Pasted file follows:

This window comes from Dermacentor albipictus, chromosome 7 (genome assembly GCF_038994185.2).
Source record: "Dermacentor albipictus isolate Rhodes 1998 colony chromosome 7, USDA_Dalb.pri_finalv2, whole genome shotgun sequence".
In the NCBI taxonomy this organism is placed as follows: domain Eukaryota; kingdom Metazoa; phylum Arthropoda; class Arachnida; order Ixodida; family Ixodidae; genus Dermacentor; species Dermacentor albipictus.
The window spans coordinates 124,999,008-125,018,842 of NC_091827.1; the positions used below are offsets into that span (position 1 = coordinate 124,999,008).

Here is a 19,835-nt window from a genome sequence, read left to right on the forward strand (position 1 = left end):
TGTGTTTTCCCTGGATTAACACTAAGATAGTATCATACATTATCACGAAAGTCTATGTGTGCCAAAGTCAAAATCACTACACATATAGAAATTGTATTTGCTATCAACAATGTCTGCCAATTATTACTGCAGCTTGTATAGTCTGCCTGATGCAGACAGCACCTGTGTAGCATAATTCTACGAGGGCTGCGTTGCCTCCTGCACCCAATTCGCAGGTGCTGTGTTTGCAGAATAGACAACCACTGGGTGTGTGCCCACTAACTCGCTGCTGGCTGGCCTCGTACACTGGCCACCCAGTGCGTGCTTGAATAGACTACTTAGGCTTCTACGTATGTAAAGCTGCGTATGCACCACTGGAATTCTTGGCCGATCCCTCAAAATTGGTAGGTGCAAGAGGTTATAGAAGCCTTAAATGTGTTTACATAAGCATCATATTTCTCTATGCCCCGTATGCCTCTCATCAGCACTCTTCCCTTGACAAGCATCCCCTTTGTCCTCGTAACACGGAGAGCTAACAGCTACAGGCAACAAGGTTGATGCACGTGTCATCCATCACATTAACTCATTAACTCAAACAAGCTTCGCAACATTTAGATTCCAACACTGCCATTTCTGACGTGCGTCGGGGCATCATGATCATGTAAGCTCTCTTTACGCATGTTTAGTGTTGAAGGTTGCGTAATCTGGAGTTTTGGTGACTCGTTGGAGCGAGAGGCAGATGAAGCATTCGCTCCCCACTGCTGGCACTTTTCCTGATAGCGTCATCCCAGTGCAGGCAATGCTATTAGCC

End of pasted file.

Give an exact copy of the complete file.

This window comes from Dermacentor albipictus, chromosome 7 (genome assembly GCF_038994185.2).
Source record: "Dermacentor albipictus isolate Rhodes 1998 colony chromosome 7, USDA_Dalb.pri_finalv2, whole genome shotgun sequence".
In the NCBI taxonomy this organism is placed as follows: domain Eukaryota; kingdom Metazoa; phylum Arthropoda; class Arachnida; order Ixodida; family Ixodidae; genus Dermacentor; species Dermacentor albipictus.
The window spans coordinates 124,999,008-125,018,842 of NC_091827.1; the positions used below are offsets into that span (position 1 = coordinate 124,999,008).

Here is a 19,835-nt window from a genome sequence, read left to right on the forward strand (position 1 = left end):
TGTGTTTTCCCTGGATTAACACTAAGATAGTATCATACATTATCACGAAAGTCTATGTGTGCCAAAGTCAAAATCACTACACATATAGAAATTGTATTTGCTATCAACAATGTCTGCCAATTATTACTGCAGCTTGTATAGTCTGCCTGATGCAGACAGCACCTGTGTAGCATAATTCTACGAGGGCTGCGTTGCCTCCTGCACCCAATTCGCAGGTGCTGTGTTTGCAGAATAGACAACCACTGGGTGTGTGCCCACTAACTCGCTGCTGGCTGGCCTCGTACACTGGCCACCCAGTGCGTGCTTGAATAGACTACTTAGGCTTCTACGTATGTAAAGCTGCGTATGCACCACTGGAATTCTTGGCCGATCCCTCAAAATTGGTAGGTGCAAGAGGTTATAGAAGCCTTAAATGTGTTTACATAAGCATCATATTTCTCTATGCCCCGTATGCCTCTCATCAGCACTCTTCCCTTGACAAGCATCCCCTTTGTCCTCGTAACACGGAGAGCTAACAGCTACAGGCAACAAGGTTGATGCACGTGTCATCCATCACATTAACTCATTAACTCAAACAAGCTTCGCAACATTTAGATTCCAACACTGCCATTTCTGACGTGCGTCGGGGCATCATGATCATGTAAGCTCTCTTTACGCATGTTTAGTGTTGAAGGTTGCGTAATCTGGAGTTTTGGTGACTCGTTGGAGCGAGAGGCAGATGAAGCATTCGCTCCCCACTGCTGGCACTTTTCCTGATAGCGTCATCCCAGTGCAGGCAATGCTATTAGCC